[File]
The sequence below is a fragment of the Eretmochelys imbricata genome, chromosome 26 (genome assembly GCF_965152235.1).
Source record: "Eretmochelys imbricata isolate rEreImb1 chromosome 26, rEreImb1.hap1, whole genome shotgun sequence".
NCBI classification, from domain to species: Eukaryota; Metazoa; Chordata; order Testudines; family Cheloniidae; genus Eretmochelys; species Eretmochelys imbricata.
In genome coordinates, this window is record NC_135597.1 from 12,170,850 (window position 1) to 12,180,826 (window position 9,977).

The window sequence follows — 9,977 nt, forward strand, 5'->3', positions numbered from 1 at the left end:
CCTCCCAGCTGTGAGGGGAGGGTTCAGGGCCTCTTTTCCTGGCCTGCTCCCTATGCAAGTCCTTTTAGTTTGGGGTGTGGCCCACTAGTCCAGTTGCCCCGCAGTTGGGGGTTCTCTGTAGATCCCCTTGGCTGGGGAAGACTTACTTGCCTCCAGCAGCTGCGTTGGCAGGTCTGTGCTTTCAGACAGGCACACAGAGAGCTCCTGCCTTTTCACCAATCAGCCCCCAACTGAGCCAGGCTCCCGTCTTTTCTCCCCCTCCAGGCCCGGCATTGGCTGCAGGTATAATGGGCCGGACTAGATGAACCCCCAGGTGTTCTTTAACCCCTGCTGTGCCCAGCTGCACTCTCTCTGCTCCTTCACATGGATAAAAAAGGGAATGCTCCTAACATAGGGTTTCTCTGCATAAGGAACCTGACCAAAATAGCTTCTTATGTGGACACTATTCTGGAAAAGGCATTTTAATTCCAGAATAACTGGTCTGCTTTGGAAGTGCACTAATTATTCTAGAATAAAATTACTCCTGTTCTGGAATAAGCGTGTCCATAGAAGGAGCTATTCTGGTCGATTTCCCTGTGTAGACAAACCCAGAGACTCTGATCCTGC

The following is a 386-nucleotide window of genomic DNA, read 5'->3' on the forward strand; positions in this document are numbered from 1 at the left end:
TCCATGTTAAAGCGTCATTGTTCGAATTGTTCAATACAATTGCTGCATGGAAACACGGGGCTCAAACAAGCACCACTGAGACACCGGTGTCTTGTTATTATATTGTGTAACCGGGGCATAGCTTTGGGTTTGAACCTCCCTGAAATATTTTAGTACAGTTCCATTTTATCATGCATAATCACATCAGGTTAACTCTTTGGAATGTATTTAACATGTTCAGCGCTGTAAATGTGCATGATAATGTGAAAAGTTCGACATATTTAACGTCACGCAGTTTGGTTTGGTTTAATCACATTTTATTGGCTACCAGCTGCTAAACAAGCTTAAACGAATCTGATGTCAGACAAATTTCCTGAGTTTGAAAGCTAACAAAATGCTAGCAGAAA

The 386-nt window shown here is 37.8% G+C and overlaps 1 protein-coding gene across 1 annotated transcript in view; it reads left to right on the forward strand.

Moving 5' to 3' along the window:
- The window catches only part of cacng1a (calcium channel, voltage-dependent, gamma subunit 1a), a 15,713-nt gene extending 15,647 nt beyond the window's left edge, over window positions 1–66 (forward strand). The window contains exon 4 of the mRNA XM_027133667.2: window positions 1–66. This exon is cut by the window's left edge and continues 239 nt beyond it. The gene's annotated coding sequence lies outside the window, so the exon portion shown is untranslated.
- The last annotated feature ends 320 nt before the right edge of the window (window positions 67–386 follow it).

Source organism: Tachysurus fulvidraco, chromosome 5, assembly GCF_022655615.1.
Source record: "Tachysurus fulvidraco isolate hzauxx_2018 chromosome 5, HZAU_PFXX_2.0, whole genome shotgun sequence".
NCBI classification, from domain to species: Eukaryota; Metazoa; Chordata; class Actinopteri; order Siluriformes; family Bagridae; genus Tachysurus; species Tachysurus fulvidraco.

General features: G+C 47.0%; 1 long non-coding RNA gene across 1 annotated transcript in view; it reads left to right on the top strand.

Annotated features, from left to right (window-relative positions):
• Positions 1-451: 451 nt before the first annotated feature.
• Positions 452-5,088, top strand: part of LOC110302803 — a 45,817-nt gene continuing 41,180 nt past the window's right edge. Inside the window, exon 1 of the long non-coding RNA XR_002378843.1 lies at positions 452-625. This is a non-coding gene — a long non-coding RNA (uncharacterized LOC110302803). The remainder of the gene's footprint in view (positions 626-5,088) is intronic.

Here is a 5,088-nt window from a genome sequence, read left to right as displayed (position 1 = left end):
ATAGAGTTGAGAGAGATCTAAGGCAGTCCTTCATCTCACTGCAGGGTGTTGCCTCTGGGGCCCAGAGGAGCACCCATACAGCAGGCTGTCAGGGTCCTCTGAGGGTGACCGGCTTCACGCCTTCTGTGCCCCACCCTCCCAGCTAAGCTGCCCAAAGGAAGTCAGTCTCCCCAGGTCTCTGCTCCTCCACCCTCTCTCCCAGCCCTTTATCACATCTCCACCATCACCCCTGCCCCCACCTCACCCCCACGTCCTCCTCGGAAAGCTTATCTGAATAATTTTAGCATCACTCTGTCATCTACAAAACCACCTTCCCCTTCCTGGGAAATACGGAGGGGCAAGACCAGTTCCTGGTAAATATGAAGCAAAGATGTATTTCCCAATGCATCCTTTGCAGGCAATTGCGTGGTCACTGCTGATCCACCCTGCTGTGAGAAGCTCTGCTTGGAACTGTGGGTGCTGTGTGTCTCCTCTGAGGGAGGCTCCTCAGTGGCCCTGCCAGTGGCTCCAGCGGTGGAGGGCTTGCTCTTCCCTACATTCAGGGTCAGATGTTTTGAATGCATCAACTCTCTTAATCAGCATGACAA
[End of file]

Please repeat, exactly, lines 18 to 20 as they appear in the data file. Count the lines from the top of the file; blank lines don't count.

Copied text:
• Positions 1-451: 451 nt before the first annotated feature.
• Positions 452-5,088, top strand: part of LOC110302803 — a 45,817-nt gene continuing 41,180 nt past the window's right edge. Inside the window, exon 1 of the long non-coding RNA XR_002378843.1 lies at positions 452-625. This is a non-coding gene — a long non-coding RNA (uncharacterized LOC110302803). The remainder of the gene's footprint in view (positions 626-5,088) is intronic.

Here is a 5,088-nt window from a genome sequence, read left to right as displayed (position 1 = left end):